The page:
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Ping An has emerged as the second biggest shareholder in HSBC after the Chinese insurer increased its stake in Europe’s largest bank to above 5 per cent, triggering a disclosure filing.

Ping An’s asset management arm acquired an additional 10m HSBC shares on Tuesday, taking the group’s total holding in the bank from 4.96 per cent to 5.01 per cent, according to a regulatory filing to the Hong Kong Stock Exchange.

The stake – worth about £7.3bn ($9.8bn) at current market prices – makes Ping An HSBC’s second largest shareholder after BlackRock, according to Bloomberg data.

The revelation of Ping An’s stake, which is the world’s largest insurer by market capitalisation and fourth largest by total assets, comes just weeks after HSBC announced plans for John Flint, its head of retail banking and wealth management, to succeed Stuart Gulliver as chief executive early next year.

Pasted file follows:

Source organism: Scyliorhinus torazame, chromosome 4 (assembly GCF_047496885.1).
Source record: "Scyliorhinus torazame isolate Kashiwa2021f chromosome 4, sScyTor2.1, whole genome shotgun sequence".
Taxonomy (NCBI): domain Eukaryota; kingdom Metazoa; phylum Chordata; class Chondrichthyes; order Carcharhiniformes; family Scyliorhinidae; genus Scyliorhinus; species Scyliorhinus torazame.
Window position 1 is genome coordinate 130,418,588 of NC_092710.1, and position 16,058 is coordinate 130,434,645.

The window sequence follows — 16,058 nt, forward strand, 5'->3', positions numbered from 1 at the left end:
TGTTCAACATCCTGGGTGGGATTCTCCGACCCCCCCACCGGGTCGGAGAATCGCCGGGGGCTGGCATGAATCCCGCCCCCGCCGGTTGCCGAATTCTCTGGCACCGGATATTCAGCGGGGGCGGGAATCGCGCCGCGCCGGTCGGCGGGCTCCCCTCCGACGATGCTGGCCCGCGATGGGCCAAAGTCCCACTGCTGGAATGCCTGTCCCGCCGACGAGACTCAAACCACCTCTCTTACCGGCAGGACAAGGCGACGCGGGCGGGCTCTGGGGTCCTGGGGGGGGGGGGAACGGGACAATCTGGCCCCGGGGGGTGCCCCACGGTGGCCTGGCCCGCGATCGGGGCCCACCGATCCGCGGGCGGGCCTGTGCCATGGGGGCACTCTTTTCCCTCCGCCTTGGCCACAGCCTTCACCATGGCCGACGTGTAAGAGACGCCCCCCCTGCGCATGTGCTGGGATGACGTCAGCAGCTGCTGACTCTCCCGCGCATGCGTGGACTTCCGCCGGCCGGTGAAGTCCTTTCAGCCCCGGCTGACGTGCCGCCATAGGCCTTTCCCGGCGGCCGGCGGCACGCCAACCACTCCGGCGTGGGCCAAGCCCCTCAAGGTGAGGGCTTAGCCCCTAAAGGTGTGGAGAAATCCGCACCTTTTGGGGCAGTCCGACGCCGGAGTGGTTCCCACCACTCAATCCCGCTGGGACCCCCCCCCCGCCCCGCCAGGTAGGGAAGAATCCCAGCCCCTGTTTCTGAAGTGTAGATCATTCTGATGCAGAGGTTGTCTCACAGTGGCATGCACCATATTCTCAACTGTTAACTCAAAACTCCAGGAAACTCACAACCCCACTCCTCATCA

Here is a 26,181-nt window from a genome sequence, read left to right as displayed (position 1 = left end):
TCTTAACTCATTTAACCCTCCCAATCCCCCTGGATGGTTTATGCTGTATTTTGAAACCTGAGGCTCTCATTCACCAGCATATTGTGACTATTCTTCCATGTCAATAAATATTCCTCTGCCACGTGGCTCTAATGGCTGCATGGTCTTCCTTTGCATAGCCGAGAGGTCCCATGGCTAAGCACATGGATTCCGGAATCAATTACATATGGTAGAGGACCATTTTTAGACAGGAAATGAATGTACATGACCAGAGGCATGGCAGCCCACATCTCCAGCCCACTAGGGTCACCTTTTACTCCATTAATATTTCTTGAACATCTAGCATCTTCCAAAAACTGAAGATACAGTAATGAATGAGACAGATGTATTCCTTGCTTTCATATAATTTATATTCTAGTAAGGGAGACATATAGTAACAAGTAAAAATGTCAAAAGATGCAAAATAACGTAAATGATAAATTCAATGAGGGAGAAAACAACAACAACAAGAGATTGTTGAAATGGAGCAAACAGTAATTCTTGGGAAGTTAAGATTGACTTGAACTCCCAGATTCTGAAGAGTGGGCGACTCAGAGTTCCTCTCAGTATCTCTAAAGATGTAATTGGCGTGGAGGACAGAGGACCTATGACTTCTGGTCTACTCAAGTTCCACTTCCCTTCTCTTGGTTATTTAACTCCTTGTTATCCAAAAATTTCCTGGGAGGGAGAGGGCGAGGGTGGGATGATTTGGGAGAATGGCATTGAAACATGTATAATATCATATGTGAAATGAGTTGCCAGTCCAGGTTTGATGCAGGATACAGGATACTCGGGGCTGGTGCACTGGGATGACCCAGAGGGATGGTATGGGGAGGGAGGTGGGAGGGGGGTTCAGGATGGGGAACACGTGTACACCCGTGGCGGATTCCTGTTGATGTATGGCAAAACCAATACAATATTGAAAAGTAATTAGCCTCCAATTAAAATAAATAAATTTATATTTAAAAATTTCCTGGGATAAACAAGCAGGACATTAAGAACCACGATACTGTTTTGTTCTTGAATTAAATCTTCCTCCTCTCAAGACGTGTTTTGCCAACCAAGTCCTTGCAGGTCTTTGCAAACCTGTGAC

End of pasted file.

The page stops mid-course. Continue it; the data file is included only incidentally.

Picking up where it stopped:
The CEO succession process was the first big decision by Mark Tucker, who took over as chairman of HSBC in October having spent more than eight years running AIA, one of the main rivals to Ping An in the Asian insurance market.

The latest share buying can be seen as a vote of confidence in the lender’s new management team.

“HSBC’s business performance is excellent and its dividends are good,” the Chinese insurer said in a statement. “This complements the assets and liabilities matching principles of Ping An Asset Management’s insurance funds.”

HSBC, which earns three-quarters of its profits in Asia and was founded in Hong Kong and Shanghai more than 150 years ago, said: “Ping An is a non-state owned public company with excellent corporate governance and stable operations.”

The largest shareholder in HSBC is BlackRock, which owns almost 6.8 per cent of the bank across various funds that it manages. The bank’s third-largest investor is JPMorgan Chase, which owns just over 4.8 per cent.

Shares in HSBC have risen 11 per cent in the past year, helped by the bank’s strong profit growth in the first nine months of this year and its decision to return billions of dollars of excess capital to shareholders via share buy-backs.

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